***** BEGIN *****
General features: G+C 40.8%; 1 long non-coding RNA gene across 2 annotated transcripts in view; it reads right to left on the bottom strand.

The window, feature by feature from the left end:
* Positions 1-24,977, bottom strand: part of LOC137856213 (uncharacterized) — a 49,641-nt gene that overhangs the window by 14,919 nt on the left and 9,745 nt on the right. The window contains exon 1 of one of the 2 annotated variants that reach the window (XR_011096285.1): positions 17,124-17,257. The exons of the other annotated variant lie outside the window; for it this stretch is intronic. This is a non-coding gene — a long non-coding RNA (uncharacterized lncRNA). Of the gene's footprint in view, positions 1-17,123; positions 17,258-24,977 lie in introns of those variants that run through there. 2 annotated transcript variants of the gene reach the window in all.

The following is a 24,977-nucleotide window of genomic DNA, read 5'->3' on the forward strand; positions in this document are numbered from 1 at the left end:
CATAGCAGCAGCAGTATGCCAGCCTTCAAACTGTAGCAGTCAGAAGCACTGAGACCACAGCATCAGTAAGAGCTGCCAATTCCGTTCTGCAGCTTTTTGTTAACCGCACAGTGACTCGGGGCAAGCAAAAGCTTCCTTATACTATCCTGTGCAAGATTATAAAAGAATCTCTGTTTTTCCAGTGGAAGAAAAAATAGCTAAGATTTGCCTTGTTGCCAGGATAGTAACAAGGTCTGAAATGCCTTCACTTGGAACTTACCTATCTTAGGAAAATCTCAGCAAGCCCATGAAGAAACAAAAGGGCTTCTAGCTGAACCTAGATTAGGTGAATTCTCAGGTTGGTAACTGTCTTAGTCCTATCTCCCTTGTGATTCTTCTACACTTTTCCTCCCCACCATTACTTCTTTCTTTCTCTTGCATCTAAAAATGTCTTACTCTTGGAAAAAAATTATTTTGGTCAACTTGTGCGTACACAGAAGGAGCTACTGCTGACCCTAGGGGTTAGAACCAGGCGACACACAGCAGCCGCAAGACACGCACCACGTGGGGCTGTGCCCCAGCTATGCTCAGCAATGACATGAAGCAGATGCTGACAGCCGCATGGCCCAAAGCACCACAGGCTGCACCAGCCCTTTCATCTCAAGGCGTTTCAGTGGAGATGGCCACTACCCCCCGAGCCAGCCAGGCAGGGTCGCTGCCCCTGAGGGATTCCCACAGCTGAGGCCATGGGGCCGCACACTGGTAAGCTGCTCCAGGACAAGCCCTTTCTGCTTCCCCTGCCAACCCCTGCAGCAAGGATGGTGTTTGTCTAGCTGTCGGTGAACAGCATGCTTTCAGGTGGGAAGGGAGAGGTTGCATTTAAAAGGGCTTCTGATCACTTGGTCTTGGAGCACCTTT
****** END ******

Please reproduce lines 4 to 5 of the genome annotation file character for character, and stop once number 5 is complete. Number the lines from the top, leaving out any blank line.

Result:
The following is a 24,977-nucleotide window of genomic DNA, read 5'->3' on the forward strand; positions in this document are numbered from 1 at the left end:
CATAGCAGCAGCAGTATGCCAGCCTTCAAACTGTAGCAGTCAGAAGCACTGAGACCACAGCATCAGTAAGAGCTGCCAATTCCGTTCTGCAGCTTTTTGTTAACCGCACAGTGACTCGGGGCAAGCAAAAGCTTCCTTATACTATCCTGTGCAAGATTATAAAAGAATCTCTGTTTTTCCAGTGGAAGAAAAAATAGCTAAGATTTGCCTTGTTGCCAGGATAGTAACAAGGTCTGAAATGCCTTCACTTGGAACTTACCTATCTTAGGAAAATCTCAGCAAGCCCATGAAGAAACAAAAGGGCTTCTAGCTGAACCTAGATTAGGTGAATTCTCAGGTTGGTAACTGTCTTAGTCCTATCTCCCTTGTGATTCTTCTACACTTTTCCTCCCCACCATTACTTCTTTCTTTCTCTTGCATCTAAAAATGTCTTACTCTTGGAAAAAAATTATTTTGGTCAACTTGTGCGTACACAGAAGGAGCTACTGCTGACCCTAGGGGTTAGAACCAGGCGACACACAGCAGCCGCAAGACACGCACCACGTGGGGCTGTGCCCCAGCTATGCTCAGCAATGACATGAAGCAGATGCTGACAGCCGCATGGCCCAAAGCACCACAGGCTGCACCAGCCCTTTCATCTCAAGGCGTTTCAGTGGAGATGGCCACTACCCCCCGAGCCAGCCAGGCAGGGTCGCTGCCCCTGAGGGATTCCCACAGCTGAGGCCATGGGGCCGCACACTGGTAAGCTGCTCCAGGACAAGCCCTTTCTGCTTCCCCTGCCAACCCCTGCAGCAAGGATGGTGTTTGTCTAGCTGTCGGTGAACAGCATGCTTTCAGGTGGGAAGGGAGAGGTTGCATTTAAAAGGGCTTCTGATCACTTGGTCTTGGAGCACCTTT